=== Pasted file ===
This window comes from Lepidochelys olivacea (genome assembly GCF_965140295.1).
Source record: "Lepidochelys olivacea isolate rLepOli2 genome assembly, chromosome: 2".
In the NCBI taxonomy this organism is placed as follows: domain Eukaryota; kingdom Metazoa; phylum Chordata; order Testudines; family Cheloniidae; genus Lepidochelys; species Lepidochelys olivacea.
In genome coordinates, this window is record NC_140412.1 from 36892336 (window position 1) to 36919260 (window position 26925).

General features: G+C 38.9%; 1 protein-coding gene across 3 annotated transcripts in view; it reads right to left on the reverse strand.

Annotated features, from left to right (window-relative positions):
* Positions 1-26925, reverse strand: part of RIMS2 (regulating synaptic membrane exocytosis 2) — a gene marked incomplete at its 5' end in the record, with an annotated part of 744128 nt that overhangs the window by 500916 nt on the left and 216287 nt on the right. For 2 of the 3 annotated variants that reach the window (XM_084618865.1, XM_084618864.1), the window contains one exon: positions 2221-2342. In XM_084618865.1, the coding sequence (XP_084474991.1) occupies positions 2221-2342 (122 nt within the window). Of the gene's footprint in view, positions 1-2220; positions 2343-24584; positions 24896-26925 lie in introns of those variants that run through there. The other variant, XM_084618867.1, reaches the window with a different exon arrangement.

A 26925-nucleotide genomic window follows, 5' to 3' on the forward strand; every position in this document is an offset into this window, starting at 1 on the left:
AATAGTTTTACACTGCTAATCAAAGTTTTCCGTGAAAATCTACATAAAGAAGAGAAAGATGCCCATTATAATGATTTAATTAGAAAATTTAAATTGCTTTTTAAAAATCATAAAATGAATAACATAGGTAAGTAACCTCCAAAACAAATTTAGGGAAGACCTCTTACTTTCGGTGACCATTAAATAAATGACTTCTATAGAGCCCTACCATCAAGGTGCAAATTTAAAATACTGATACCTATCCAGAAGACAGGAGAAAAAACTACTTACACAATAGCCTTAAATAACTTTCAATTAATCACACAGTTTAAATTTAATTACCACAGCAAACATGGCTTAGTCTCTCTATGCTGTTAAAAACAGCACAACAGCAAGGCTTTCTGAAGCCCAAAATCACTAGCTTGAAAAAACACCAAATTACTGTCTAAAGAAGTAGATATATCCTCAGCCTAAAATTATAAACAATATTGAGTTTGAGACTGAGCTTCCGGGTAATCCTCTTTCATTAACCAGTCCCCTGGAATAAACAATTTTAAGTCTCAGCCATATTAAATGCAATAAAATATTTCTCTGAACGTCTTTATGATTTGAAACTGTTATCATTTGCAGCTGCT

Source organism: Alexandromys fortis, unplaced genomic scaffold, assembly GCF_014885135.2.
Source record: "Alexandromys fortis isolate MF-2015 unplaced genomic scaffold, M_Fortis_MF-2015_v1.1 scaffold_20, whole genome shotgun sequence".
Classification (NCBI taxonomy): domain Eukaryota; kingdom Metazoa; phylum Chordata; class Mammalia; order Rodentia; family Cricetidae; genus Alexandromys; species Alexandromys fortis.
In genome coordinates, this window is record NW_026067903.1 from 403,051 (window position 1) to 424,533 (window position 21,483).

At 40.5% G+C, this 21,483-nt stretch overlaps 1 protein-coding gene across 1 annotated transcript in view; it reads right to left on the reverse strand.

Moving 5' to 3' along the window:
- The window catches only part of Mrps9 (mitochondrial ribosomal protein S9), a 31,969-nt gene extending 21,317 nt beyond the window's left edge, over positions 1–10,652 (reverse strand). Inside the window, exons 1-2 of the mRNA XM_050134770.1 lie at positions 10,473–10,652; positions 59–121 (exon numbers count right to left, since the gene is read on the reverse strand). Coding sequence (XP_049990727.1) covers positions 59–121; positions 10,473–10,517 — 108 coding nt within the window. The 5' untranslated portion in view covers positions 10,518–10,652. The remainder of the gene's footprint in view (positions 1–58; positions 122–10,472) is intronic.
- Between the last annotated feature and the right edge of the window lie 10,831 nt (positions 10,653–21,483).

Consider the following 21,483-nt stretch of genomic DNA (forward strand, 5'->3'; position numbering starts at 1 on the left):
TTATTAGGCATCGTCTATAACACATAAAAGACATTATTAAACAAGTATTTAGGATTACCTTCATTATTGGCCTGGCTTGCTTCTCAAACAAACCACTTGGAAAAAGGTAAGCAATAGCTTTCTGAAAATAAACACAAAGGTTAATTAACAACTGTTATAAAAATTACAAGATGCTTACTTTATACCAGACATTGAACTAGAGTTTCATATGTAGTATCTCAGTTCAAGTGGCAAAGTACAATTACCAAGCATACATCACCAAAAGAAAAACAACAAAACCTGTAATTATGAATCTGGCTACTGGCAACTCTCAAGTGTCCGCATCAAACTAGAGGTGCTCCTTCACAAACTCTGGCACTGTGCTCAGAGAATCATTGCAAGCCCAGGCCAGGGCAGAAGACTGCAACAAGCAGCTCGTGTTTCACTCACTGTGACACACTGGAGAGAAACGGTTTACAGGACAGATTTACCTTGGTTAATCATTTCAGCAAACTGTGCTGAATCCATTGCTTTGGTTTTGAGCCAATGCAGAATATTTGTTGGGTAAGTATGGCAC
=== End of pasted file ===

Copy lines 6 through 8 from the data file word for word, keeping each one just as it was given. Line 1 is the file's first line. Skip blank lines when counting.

Annotated features, from left to right (window-relative positions):
* Positions 1-26925, reverse strand: part of RIMS2 (regulating synaptic membrane exocytosis 2) — a gene marked incomplete at its 5' end in the record, with an annotated part of 744128 nt that overhangs the window by 500916 nt on the left and 216287 nt on the right. For 2 of the 3 annotated variants that reach the window (XM_084618865.1, XM_084618864.1), the window contains one exon: positions 2221-2342. In XM_084618865.1, the coding sequence (XP_084474991.1) occupies positions 2221-2342 (122 nt within the window). Of the gene's footprint in view, positions 1-2220; positions 2343-24584; positions 24896-26925 lie in introns of those variants that run through there. The other variant, XM_084618867.1, reaches the window with a different exon arrangement.

A 26925-nucleotide genomic window follows, 5' to 3' on the forward strand; every position in this document is an offset into this window, starting at 1 on the left: